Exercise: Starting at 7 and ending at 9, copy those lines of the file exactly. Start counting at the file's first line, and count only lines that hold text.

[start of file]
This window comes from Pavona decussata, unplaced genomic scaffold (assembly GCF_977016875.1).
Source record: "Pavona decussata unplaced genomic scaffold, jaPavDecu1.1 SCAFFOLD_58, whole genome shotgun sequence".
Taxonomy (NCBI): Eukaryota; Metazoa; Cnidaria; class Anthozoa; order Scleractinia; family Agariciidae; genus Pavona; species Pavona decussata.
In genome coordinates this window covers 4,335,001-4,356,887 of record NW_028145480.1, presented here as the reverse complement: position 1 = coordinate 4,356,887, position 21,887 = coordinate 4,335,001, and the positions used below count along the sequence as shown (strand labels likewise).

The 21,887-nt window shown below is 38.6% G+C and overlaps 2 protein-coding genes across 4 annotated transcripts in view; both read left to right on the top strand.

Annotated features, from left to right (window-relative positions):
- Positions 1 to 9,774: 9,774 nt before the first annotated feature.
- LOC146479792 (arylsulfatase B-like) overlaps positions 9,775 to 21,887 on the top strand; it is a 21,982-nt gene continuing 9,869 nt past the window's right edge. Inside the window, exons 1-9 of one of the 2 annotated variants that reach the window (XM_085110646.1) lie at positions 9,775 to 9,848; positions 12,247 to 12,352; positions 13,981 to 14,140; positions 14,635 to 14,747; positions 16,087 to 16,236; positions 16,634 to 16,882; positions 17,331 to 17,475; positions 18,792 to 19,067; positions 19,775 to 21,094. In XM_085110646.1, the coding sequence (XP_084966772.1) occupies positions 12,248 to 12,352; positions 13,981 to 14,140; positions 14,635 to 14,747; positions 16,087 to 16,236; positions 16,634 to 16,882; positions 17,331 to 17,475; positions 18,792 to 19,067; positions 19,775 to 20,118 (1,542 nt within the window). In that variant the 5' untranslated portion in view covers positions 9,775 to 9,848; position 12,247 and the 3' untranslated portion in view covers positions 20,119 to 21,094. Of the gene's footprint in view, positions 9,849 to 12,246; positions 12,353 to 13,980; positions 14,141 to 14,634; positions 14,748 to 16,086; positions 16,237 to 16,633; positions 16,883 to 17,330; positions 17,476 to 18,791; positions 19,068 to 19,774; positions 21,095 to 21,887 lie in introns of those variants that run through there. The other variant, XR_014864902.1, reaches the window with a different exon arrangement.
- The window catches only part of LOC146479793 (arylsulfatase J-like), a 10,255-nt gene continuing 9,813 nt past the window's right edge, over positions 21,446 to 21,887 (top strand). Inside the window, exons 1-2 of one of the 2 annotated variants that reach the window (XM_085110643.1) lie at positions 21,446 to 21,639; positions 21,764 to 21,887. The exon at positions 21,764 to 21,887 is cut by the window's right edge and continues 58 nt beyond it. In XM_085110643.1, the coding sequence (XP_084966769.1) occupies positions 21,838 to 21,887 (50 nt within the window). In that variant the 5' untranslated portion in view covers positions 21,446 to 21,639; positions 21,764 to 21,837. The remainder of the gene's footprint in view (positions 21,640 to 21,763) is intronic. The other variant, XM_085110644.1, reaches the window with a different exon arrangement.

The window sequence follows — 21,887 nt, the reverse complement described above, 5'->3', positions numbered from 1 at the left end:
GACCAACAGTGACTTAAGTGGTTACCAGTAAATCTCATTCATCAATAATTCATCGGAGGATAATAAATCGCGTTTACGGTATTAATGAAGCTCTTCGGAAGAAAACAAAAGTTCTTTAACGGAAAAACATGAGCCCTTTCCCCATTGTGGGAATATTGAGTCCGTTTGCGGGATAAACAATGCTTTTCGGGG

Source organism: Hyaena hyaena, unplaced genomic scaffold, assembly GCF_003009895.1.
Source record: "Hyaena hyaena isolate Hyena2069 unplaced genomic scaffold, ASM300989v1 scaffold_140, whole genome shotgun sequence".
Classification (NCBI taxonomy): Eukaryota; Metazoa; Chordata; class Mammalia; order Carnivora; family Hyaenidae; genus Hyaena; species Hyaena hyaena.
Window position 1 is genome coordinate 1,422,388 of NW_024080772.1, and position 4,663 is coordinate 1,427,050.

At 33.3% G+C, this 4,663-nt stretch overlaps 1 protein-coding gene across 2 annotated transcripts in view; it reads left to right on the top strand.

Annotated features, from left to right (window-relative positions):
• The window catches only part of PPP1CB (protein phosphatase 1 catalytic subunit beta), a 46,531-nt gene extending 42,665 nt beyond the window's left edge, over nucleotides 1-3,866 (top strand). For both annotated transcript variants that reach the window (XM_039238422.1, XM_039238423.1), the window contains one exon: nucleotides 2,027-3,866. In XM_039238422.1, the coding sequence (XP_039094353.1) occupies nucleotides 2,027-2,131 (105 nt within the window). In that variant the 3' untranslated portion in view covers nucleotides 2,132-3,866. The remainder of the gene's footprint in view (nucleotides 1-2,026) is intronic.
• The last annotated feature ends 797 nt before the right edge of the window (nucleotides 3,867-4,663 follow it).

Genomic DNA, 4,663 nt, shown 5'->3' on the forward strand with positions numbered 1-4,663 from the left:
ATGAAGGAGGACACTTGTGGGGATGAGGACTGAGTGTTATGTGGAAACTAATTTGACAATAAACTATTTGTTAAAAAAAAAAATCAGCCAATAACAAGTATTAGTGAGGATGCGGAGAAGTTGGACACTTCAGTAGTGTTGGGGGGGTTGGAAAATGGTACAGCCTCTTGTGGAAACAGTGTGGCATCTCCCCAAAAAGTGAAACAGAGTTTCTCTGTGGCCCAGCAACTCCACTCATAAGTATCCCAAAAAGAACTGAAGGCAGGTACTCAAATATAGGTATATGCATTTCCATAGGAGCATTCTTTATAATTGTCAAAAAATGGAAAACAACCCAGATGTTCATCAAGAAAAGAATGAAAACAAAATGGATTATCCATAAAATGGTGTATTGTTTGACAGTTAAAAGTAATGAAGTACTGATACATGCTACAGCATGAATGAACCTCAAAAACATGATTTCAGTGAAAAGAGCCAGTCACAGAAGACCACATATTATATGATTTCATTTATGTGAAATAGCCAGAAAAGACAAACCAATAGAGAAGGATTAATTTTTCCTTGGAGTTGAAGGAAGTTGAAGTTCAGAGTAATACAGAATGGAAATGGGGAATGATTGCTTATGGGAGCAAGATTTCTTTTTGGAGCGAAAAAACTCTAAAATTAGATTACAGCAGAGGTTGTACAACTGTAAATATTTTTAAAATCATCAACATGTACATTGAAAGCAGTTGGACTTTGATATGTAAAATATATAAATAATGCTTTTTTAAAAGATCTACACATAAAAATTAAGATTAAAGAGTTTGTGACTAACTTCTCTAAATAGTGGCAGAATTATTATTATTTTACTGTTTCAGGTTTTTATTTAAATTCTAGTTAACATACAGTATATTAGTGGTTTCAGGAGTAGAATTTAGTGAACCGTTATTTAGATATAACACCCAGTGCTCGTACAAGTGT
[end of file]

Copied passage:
- Positions 1 to 9,774: 9,774 nt before the first annotated feature.
- LOC146479792 (arylsulfatase B-like) overlaps positions 9,775 to 21,887 on the top strand; it is a 21,982-nt gene continuing 9,869 nt past the window's right edge. Inside the window, exons 1-9 of one of the 2 annotated variants that reach the window (XM_085110646.1) lie at positions 9,775 to 9,848; positions 12,247 to 12,352; positions 13,981 to 14,140; positions 14,635 to 14,747; positions 16,087 to 16,236; positions 16,634 to 16,882; positions 17,331 to 17,475; positions 18,792 to 19,067; positions 19,775 to 21,094. In XM_085110646.1, the coding sequence (XP_084966772.1) occupies positions 12,248 to 12,352; positions 13,981 to 14,140; positions 14,635 to 14,747; positions 16,087 to 16,236; positions 16,634 to 16,882; positions 17,331 to 17,475; positions 18,792 to 19,067; positions 19,775 to 20,118 (1,542 nt within the window). In that variant the 5' untranslated portion in view covers positions 9,775 to 9,848; position 12,247 and the 3' untranslated portion in view covers positions 20,119 to 21,094. Of the gene's footprint in view, positions 9,849 to 12,246; positions 12,353 to 13,980; positions 14,141 to 14,634; positions 14,748 to 16,086; positions 16,237 to 16,633; positions 16,883 to 17,330; positions 17,476 to 18,791; positions 19,068 to 19,774; positions 21,095 to 21,887 lie in introns of those variants that run through there. The other variant, XR_014864902.1, reaches the window with a different exon arrangement.
- The window catches only part of LOC146479793 (arylsulfatase J-like), a 10,255-nt gene continuing 9,813 nt past the window's right edge, over positions 21,446 to 21,887 (top strand). Inside the window, exons 1-2 of one of the 2 annotated variants that reach the window (XM_085110643.1) lie at positions 21,446 to 21,639; positions 21,764 to 21,887. The exon at positions 21,764 to 21,887 is cut by the window's right edge and continues 58 nt beyond it. In XM_085110643.1, the coding sequence (XP_084966769.1) occupies positions 21,838 to 21,887 (50 nt within the window). In that variant the 5' untranslated portion in view covers positions 21,446 to 21,639; positions 21,764 to 21,837. The remainder of the gene's footprint in view (positions 21,640 to 21,763) is intronic. The other variant, XM_085110644.1, reaches the window with a different exon arrangement.